Queries are the searches you might be familiar with from KS3 databases or filtering in Excel. At advanced level they fall into two types:
- query by example (QBE)
- structured query language (SQL)
If you are using Access then there are several types of QBE-type queries, and you will rarely need to use SQL other than to perform a union query to combine data from two tables in one list.
If you want to find some information that isn't immediately obvious from looking at the data tables, then you need a query. This could be because there's too much data and you only want to look at a subset of it, or because you want to do some processing and summarise it. Indeed, performing a query could be seen as one of the forms of processing that turns data into information.
When you want to perform a query, there are two things you need to think about:
- What do you want to see in the results of your query? This will usually be the fields you want to display. For example, if you were to create an overdue query for a library then what you'd want to see would be which book was overdue and who'd got it.
- What criteria are you going to use to find your query results? In the overdue books example, your criteria would need to check that the due date had passed and that the book hadn't been returned.
Query by Example (QBE)
This is the standard type of query in Access. Query by example is so-called because you open the table in a graphical user interface and enter an example of the thing you're looking for.
Structured Query Language
Structured Query Language (SQL) allows you to describe in words what you want to find. It is more powerful that QBE and allows you to do certain things that you either can't do with QBE (such as Union Queries), or would be very complex or require multiple queries.
In its simplest form, an SQL query would look something like this:
SELECT forename, surname FROM tbl_student WHERE year_group = 11 ORDER BY surname, forename;
The words in upper case are SQL key words. The above query shows the forename and surname fields for all students in year 11 and orders them for surname first, then forename.
I'm not going to go into SQL in great detail - there are plenty of other sites that do this. The easiest way to experiment with SQL is to create a standard Access (QBE) query, and then change to SQL view using the button at the top left. This can also be a useful technique for quickly creating SQL to use in ASP and PHP scripts.
Using standard Access queries (QBE), it's quite simple to combine information from two tables into one query - provided that you want them to appear in separate columns. For example, imagine that you had a school database, with students in one table and staff in another. You can easily create a query that lists student names in one column, with the name of their tutor in the next column. But what about if you want a list of all people, with student and staff names in the same column? That's where a union query is needed.
A union query just combines the results of two queries into one list. Unfortunately, you can't do this in the standard QBE query - you need to use SQL. Fortunately, though, we can use QBE to help us. Before we combine the results of two queries, though, we need to make sure that:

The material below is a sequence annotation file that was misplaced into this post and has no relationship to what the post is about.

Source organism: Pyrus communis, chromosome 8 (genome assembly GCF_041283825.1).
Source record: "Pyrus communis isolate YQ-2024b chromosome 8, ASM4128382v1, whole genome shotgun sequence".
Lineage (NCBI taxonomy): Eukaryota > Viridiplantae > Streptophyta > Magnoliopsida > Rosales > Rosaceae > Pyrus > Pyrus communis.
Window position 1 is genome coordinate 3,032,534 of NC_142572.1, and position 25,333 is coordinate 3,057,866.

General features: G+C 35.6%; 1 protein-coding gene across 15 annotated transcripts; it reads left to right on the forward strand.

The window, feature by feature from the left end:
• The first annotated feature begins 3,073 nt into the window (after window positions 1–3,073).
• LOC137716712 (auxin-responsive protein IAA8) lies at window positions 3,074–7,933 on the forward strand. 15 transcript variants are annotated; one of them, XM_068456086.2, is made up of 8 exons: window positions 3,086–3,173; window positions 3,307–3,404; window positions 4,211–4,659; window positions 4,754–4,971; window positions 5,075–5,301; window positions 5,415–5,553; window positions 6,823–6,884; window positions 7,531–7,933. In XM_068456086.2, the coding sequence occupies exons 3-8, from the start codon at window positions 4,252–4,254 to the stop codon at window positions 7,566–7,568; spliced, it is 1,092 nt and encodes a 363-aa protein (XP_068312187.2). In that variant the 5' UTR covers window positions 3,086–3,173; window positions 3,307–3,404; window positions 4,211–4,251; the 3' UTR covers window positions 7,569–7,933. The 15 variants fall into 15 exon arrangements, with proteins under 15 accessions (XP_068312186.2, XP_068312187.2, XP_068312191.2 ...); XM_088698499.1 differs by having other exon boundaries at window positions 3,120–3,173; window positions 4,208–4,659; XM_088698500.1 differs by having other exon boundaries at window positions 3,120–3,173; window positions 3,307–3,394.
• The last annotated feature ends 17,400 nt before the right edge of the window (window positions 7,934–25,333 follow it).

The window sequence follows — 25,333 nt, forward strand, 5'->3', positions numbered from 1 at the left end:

- both (or all - you can combine more than two queries) queries have the same number of columns...
- AND that the columns have the same names...
- AND that the columns are in the same order
If you want to sort the combined results, however, you don't need to sort your individual queries - that would just slow down your query and make it take longer to run.
You can rename a column quite easily in a query by typing a new name, followed by a colon, immediately before the field name in the top row of the query. In the school example, you might have a student_id in the student table and a staff_id in the staff table, so to rename them to ID, for example, just amend the field names to be ID: student_id and ID: staff_id. When you view your queries, you'll notice that the column will be headed ID.
So here's what you do (sticking with the school example):
- create two separate queries - one to find all of the staff, and one to find the students - but don't save them yet
- change both queries to the SQL view - you'll see that the SQL will be something like this:
- SELECT student_id AS ID, surname, forename FROM tbl_student;
- SELECT staff_id AS ID, surname, forename FROM tbl_staff;
- copy the text from one of the queries
- delete the semi-colon (;) at the end of the other query and type the words UNION ALL
- paste the text from the first query so that your query now something like this (don't worry that it's not all on one line):
SELECT student_id AS ID, surname, forename FROM tbl_student UNION ALL SELECT staff_id AS ID, surname, forename FROM tbl_staff;
You can now close the first query, and don't worry about saving it, but do save the new, longer query. Run the query to check that it works - it should show the unsorted results of both queries.
If you would like your query results to be sorted, you can add the sorting to the end - before the semi-colon - e.g.
SELECT student_id AS ID, surname, forename FROM tbl_student UNION ALL SELECT staff_id AS ID, surname, forename FROM tbl_staff ORDER BY surname, forename;
Click here for a video demonstration of union queries from the Advanced ICT YouTube channel.